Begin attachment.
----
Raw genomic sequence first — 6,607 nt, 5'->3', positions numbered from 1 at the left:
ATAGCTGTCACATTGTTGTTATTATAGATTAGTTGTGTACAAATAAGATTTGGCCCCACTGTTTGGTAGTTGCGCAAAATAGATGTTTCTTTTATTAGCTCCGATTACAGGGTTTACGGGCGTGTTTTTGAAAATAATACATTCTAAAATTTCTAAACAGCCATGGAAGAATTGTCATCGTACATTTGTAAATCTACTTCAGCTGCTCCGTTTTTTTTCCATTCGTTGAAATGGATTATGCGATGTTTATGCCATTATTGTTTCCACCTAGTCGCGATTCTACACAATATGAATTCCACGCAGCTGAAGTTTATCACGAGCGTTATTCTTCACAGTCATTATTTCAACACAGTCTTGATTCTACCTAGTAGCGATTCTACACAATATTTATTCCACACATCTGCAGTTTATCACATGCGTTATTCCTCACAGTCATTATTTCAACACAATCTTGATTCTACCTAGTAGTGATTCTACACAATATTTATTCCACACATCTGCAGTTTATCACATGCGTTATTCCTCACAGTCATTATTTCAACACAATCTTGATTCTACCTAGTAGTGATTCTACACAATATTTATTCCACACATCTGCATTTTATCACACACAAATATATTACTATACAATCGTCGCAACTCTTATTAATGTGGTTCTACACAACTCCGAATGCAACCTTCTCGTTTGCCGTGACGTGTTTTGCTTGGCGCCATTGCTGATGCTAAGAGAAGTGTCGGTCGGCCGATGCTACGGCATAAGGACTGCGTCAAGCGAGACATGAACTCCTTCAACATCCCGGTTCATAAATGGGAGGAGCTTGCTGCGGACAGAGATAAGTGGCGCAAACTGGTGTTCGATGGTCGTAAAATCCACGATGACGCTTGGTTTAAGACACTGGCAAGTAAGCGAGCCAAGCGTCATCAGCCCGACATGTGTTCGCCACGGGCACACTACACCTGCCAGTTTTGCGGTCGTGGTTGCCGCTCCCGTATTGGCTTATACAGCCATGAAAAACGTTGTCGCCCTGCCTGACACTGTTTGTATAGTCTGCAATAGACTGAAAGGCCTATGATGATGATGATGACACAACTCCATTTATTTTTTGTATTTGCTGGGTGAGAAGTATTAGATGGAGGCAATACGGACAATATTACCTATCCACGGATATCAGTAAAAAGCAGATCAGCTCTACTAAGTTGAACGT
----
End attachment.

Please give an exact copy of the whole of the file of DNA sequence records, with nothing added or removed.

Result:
Raw genomic sequence first — 6,607 nt, 5'->3', positions numbered from 1 at the left:
ATAGCTGTCACATTGTTGTTATTATAGATTAGTTGTGTACAAATAAGATTTGGCCCCACTGTTTGGTAGTTGCGCAAAATAGATGTTTCTTTTATTAGCTCCGATTACAGGGTTTACGGGCGTGTTTTTGAAAATAATACATTCTAAAATTTCTAAACAGCCATGGAAGAATTGTCATCGTACATTTGTAAATCTACTTCAGCTGCTCCGTTTTTTTTCCATTCGTTGAAATGGATTATGCGATGTTTATGCCATTATTGTTTCCACCTAGTCGCGATTCTACACAATATGAATTCCACGCAGCTGAAGTTTATCACGAGCGTTATTCTTCACAGTCATTATTTCAACACAGTCTTGATTCTACCTAGTAGCGATTCTACACAATATTTATTCCACACATCTGCAGTTTATCACATGCGTTATTCCTCACAGTCATTATTTCAACACAATCTTGATTCTACCTAGTAGTGATTCTACACAATATTTATTCCACACATCTGCAGTTTATCACATGCGTTATTCCTCACAGTCATTATTTCAACACAATCTTGATTCTACCTAGTAGTGATTCTACACAATATTTATTCCACACATCTGCATTTTATCACACACAAATATATTACTATACAATCGTCGCAACTCTTATTAATGTGGTTCTACACAACTCCGAATGCAACCTTCTCGTTTGCCGTGACGTGTTTTGCTTGGCGCCATTGCTGATGCTAAGAGAAGTGTCGGTCGGCCGATGCTACGGCATAAGGACTGCGTCAAGCGAGACATGAACTCCTTCAACATCCCGGTTCATAAATGGGAGGAGCTTGCTGCGGACAGAGATAAGTGGCGCAAACTGGTGTTCGATGGTCGTAAAATCCACGATGACGCTTGGTTTAAGACACTGGCAAGTAAGCGAGCCAAGCGTCATCAGCCCGACATGTGTTCGCCACGGGCACACTACACCTGCCAGTTTTGCGGTCGTGGTTGCCGCTCCCGTATTGGCTTATACAGCCATGAAAAACGTTGTCGCCCTGCCTGACACTGTTTGTATAGTCTGCAATAGACTGAAAGGCCTATGATGATGATGATGACACAACTCCATTTATTTTTTGTATTTGCTGGGTGAGAAGTATTAGATGGAGGCAATACGGACAATATTACCTATCCACGGATATCAGTAAAAAGCAGATCAGCTCTACTAAGTTGAACGT